Dream of clean, affordable water trickles closer

Pharmagen Health Care, with the support of the Acumen Fund, is making waves in Lahore.

Our Correspondent March 22, 2012

LAHORE: In a country where 46% of the population (according to a UN report) is devoid of clean drinking water, a small initiative to provide filtrated and mineralised water – for the low price of Rs1.5 per litre – is an innovative and praiseworthy initiative.

Two customers interviewed reported  a significant improvement in flavour from the water they were used to. This new filtrated water is from Pharmagen Health Care (PHC).

Farah who lives in Lahore’s DHA, heard of PHL water from her maid, who purchases it from Cavalry Ground. “It has a good taste,” she says. “We have had water delivered from other companies before this. PHL has a distinct sweet flavor and it is definitely good value for money,” Farah adds.

With 49% funding from the Acumen Fund, PHC extracts water from 400 feet below ground. The company sells it across 16 outlets in Lahore’s poorer areas.

The water is first treated with chlorine and is then filtered five times using different methods. It is then treated with the reverse osmosis procedure and is then mineralised. Ozone gas is added after a final carbon filtration and is sterilised using ultraviolet rays.

PHC CEO Pervez Sufi says that, instead of adding chemically synthesized minerals, the company uses safe water to get a balanced product that contains essential natural minerals suitable for human consumption. He says ozone gas is a highly potent bactericidal and converts into oxygen upon storage. This further enriches the water quality, he says.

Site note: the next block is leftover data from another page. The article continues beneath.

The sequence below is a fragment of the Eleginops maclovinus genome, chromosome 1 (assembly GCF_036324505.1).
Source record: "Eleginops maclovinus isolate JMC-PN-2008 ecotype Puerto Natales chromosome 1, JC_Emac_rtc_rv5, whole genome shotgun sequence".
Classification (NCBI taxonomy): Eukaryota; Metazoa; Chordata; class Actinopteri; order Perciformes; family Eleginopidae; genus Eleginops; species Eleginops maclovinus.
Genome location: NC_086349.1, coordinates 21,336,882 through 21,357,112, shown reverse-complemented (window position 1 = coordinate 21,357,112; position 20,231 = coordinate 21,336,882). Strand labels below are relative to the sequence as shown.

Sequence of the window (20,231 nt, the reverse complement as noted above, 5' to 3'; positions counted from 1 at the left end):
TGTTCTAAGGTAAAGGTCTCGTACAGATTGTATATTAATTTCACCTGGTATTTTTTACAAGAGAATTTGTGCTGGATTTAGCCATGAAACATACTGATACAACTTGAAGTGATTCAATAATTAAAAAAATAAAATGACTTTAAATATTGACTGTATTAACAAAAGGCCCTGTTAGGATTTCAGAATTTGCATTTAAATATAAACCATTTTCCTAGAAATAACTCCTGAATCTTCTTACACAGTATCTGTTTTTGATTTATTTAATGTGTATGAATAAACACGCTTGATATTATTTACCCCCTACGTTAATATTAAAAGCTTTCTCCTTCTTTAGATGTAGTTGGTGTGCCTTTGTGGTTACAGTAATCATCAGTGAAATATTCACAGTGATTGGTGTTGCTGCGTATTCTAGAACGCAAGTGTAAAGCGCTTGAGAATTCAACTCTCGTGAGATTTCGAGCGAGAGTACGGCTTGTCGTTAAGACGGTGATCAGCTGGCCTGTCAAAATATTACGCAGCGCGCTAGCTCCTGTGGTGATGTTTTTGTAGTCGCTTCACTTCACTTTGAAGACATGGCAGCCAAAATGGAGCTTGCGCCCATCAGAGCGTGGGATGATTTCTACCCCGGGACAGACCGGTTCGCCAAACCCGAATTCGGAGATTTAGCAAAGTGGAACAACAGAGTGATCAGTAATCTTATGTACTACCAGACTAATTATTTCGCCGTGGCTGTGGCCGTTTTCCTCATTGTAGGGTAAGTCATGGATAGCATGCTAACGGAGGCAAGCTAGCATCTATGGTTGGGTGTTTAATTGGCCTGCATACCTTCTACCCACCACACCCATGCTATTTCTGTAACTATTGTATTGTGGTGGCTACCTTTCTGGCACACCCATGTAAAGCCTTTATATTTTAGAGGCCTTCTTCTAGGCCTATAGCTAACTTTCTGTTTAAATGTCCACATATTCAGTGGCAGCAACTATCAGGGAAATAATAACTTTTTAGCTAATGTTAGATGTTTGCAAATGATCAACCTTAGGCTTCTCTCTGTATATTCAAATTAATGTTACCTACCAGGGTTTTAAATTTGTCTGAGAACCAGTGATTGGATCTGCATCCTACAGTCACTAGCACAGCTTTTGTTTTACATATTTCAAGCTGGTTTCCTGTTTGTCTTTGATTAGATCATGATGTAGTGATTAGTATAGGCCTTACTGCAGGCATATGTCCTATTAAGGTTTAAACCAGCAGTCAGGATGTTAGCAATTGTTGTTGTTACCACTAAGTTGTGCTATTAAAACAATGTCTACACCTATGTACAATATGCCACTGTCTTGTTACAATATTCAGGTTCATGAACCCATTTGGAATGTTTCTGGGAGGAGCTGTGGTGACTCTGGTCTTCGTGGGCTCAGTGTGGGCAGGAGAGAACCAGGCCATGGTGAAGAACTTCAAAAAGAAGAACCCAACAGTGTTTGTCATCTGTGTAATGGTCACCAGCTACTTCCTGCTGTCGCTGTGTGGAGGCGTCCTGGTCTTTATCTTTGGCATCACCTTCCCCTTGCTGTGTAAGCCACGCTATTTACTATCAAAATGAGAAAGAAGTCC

According to Sufi, the price charged is 30% to 50% of the procedure cost.

Sufi says that, initially, when the venture started in 2009, banners and posters were circulated. Free water samples were handed through a door-to-door activity. But now it’s getting popular, he claims.

On average, water is delivered from all outlets to about 5,707 homes. There are about 2,000 walk-in customers daily for all outlets. He says the target market is those with an average salary of less than Rs20,000 a month.

And now the venture has gained momentum, PHC and the Acumen Fund are trying to take it a step further by setting a goal of opening 10 to 15 more outlets across Lahore and beyond – in other areas of Punjab. “Once we have gained sufficient experience in Lahore, we will consider moving to other cities,” said Sufi.

Noorullah Sheikh, Pakistan portfolio manager for Acumen Fund says, “Our priority is to provide water to the poor, because in Pakistan the poor pay a higher price than the rich.” One such problem often faced is arsenic. Arsenic traces in water is an increasing problem in Lahore, as cited by four studies in 2009. Arsenic can be a cause of cancer.

“We plan to open 10 to 15 more outlets in Lahore with the collaboration with PHC before setting out for the rest of Punjab,” said Sheikh.

Published in The Express Tribune, March 22nd, 2012.


A. Khan | 9 years ago | Reply

And what happens when the water table drops because of this rapid and unsustainable expansion?

The same thing as when India dams off most of the rivers. Ravi is already dry and so are Chenab and Sutlej. Pakistan has a serious water issue coming up in next 10-20 years, one that will have devastating consequences on its agriculture.

Pk | 9 years ago | Reply

And what happens when the water table drops because of this rapid and unsustainable expansion?

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